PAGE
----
Wednesday, May 20, 2009

The PDN White Album

A year or so ago, I sent a "Letter to the Editor" of PDN (which they published) observing how little things had changed in the 35 years I have been involved in photography. More specifically, it was commenting on their "Major Movers and Shakers of Photography" issue- in which the major curators, editors, gallery owners, and publishers featured were all (with the possible exception of one Asian female)... white. OK, OK, one can't possibly pin PDN with the blame for lack of minority representation in the upper echelon of the photographic universe. Agreed.

Then I get my hands on the PDN May 2009 Photo Annual and check out their 24 (not a half dozen, or ten, or a baker's dozen at that- but 24!) judges, each and every one- white, white and white! I know it can't possibly be something as absurdly ridiculous as the now trite mantra of- "I just don't see race." It's what year, what century, what presidency? Just how is it that to this day, people of color are still not represented anywhere near proportionately in these creative command positions?

One major reason (the major reason?) is blatantly obvious- the economics of the photo world stratosphere. I've complained previously about the high cost of photography, and it's not just me whining about not being able to get the new stuff I want and desire. I'll be happy to keep shooting with my 1995 state of the art 35mm equipment till I die. But if I can't afford what's considered "necessary" equipment in this day and age- how are young adults of the "inner city" ever going to? I know some of you out there take considerable time and effort to tutor inner city kids in basic photo classes. And god bless each and every one- seriously. But what happens to those who catch the bug and want to go beyond playing with a camera, and take it up a notch in a serious life long manner? How are they to afford it- thousands in equipment and education?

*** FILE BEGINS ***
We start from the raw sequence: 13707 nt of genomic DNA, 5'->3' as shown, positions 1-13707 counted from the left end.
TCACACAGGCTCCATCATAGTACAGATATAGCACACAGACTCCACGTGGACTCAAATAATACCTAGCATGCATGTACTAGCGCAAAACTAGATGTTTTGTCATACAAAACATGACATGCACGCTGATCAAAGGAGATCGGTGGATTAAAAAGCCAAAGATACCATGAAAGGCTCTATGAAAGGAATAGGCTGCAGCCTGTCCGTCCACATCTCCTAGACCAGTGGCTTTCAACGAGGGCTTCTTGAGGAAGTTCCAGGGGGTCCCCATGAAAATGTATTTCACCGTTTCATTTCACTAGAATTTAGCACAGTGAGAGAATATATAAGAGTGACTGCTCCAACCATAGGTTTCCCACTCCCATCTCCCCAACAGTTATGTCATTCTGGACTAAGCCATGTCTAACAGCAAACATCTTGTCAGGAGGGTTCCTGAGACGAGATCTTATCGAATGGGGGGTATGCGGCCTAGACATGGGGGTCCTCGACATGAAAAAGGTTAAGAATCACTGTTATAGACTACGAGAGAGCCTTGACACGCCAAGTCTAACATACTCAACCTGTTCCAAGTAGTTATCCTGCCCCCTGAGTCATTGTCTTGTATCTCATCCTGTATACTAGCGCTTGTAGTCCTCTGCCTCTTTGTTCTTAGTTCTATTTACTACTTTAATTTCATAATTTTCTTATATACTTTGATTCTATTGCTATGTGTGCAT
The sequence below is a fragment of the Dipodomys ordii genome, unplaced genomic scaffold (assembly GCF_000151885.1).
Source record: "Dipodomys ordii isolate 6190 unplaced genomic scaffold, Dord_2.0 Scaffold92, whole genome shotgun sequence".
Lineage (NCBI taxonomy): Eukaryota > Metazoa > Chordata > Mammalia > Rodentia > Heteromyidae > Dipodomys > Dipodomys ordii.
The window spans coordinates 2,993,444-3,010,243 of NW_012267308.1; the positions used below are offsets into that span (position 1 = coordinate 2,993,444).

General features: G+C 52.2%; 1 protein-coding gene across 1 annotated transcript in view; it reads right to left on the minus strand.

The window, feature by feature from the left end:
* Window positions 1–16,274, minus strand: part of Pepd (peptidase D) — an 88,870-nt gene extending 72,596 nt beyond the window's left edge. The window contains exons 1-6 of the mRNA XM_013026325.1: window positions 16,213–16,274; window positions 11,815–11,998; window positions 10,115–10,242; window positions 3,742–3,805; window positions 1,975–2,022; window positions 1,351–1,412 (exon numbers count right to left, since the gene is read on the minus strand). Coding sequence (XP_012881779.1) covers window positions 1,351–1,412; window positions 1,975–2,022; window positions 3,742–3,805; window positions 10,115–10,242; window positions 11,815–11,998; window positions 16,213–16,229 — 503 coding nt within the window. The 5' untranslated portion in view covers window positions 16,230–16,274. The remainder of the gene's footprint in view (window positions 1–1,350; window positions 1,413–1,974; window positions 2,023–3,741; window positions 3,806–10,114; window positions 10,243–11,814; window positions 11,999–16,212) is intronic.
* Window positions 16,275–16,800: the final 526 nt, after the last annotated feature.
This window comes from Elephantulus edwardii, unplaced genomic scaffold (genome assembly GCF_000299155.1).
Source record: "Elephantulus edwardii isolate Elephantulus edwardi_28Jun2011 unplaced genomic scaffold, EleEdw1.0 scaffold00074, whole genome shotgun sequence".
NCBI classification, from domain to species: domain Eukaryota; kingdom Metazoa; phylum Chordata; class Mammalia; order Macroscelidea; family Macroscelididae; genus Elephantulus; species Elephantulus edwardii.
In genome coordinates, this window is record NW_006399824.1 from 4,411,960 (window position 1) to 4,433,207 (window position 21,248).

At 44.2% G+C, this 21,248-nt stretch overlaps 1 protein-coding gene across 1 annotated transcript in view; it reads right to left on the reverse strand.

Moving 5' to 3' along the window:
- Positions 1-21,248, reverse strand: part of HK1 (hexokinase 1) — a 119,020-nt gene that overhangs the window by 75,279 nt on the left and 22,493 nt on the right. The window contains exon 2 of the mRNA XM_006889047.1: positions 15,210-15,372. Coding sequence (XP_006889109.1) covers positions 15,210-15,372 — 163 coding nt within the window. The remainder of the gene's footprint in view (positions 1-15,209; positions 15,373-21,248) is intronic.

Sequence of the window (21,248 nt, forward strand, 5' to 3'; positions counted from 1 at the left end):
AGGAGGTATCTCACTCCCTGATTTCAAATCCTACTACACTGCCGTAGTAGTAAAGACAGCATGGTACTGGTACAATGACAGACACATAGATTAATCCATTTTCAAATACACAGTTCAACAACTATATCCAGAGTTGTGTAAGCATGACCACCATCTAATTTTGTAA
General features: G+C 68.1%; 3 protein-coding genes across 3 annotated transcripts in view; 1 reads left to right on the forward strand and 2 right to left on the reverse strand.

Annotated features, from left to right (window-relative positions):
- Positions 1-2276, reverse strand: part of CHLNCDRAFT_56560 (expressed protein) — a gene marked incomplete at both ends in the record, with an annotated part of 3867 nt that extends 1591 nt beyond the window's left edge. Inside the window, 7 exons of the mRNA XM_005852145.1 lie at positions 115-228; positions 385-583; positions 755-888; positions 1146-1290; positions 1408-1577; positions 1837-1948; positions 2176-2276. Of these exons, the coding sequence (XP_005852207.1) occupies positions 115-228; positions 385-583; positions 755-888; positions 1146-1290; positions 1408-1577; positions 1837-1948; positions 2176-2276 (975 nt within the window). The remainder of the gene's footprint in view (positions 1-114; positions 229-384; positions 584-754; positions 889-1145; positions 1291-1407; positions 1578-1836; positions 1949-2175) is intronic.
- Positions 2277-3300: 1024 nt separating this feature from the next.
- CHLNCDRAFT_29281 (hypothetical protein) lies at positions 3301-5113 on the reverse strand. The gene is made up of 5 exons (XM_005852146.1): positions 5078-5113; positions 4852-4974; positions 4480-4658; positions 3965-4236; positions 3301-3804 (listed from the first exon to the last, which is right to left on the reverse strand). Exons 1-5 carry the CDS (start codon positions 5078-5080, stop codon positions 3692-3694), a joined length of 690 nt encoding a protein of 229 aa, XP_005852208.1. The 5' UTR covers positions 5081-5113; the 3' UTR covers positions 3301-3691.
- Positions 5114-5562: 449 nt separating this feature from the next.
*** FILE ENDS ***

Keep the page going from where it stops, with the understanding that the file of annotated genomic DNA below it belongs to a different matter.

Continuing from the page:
I still remember (the one year I could afford art school) the look of shock one day on the faces of the kids from the Upper East Side when a certain faction of the class complained they couldn't complete their assignments in what seemed a reasonable amount of time- because we had to work P/T jobs (during daylight hours)! God bless William Eggleston, love his stuff to death- but how well would his name be known if he had had to work for a living?

The other reasons for such obvious exclusion are even more nefarious and depressing, ranging from out an out indifference to blatant passive racism. Regardless, I still don't know what possible, plausible excuse could exist for an all white jury from a publication of such influence. Such accountability is certainly not a priority concern, to PDN or the overwhelming majority of its readers- seems I'm the only one bitchin'. In all fairness, I applaud PDN's support of a program such as Creative Visions on their home page, but... I'm talking about the major leagues here! There's not too many people like a Benjamin Chesterton out there willing to take a proactive stance in empowering indigenous people to document and photograph their own environments and situations- and to honestly testify to the veritable absence of color behind the desks that make the decisions on the images we see published, exalted and propagated in the photographic big leagues each and every damn day.

11 comments:

mikepeters said...